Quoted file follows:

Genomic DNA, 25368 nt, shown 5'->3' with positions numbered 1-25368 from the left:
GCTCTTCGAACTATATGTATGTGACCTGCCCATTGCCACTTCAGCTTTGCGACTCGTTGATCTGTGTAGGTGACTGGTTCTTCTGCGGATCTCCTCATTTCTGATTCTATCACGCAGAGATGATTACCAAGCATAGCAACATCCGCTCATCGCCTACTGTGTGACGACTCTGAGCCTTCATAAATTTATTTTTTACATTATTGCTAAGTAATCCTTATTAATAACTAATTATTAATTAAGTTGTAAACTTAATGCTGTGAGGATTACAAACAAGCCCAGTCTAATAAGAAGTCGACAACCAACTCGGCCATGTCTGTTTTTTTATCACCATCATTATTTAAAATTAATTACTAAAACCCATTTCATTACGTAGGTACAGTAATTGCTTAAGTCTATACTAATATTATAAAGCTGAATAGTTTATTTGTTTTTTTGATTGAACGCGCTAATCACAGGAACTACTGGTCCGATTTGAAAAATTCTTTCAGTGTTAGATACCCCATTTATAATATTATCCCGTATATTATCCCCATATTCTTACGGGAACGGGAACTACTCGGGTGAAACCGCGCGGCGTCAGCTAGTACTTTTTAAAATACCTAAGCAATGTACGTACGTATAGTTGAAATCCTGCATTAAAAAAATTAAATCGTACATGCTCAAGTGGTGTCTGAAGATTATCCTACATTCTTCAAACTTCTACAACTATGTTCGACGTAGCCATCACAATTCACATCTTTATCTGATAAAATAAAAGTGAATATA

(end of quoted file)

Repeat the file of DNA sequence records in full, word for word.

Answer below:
Genomic DNA, 25368 nt, shown 5'->3' with positions numbered 1-25368 from the left:
GCTCTTCGAACTATATGTATGTGACCTGCCCATTGCCACTTCAGCTTTGCGACTCGTTGATCTGTGTAGGTGACTGGTTCTTCTGCGGATCTCCTCATTTCTGATTCTATCACGCAGAGATGATTACCAAGCATAGCAACATCCGCTCATCGCCTACTGTGTGACGACTCTGAGCCTTCATAAATTTATTTTTTACATTATTGCTAAGTAATCCTTATTAATAACTAATTATTAATTAAGTTGTAAACTTAATGCTGTGAGGATTACAAACAAGCCCAGTCTAATAAGAAGTCGACAACCAACTCGGCCATGTCTGTTTTTTTATCACCATCATTATTTAAAATTAATTACTAAAACCCATTTCATTACGTAGGTACAGTAATTGCTTAAGTCTATACTAATATTATAAAGCTGAATAGTTTATTTGTTTTTTTGATTGAACGCGCTAATCACAGGAACTACTGGTCCGATTTGAAAAATTCTTTCAGTGTTAGATACCCCATTTATAATATTATCCCGTATATTATCCCCATATTCTTACGGGAACGGGAACTACTCGGGTGAAACCGCGCGGCGTCAGCTAGTACTTTTTAAAATACCTAAGCAATGTACGTACGTATAGTTGAAATCCTGCATTAAAAAAATTAAATCGTACATGCTCAAGTGGTGTCTGAAGATTATCCTACATTCTTCAAACTTCTACAACTATGTTCGACGTAGCCATCACAATTCACATCTTTATCTGATAAAATAAAAGTGAATATA